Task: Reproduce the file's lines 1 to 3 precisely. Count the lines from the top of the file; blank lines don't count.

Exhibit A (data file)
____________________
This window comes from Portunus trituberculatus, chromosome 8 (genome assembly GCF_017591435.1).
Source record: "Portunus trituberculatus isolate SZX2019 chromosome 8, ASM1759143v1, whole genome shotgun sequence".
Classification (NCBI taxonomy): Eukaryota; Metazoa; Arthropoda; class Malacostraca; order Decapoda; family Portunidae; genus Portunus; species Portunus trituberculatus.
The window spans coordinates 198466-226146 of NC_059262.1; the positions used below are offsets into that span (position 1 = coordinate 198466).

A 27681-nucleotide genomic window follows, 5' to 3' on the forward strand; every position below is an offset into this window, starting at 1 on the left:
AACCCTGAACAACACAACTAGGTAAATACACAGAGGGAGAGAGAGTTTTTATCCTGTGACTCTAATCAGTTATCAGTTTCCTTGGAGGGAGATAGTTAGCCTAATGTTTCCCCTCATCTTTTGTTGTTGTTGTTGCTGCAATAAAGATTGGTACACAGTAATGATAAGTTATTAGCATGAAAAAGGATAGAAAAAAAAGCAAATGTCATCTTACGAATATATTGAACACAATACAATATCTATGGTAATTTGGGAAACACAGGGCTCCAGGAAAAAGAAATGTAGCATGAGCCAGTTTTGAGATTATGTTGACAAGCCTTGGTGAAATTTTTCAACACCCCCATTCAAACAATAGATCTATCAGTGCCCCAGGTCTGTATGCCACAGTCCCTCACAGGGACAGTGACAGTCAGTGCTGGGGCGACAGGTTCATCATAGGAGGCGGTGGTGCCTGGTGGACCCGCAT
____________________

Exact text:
This window comes from Portunus trituberculatus, chromosome 8 (genome assembly GCF_017591435.1).
Source record: "Portunus trituberculatus isolate SZX2019 chromosome 8, ASM1759143v1, whole genome shotgun sequence".
Classification (NCBI taxonomy): Eukaryota; Metazoa; Arthropoda; class Malacostraca; order Decapoda; family Portunidae; genus Portunus; species Portunus trituberculatus.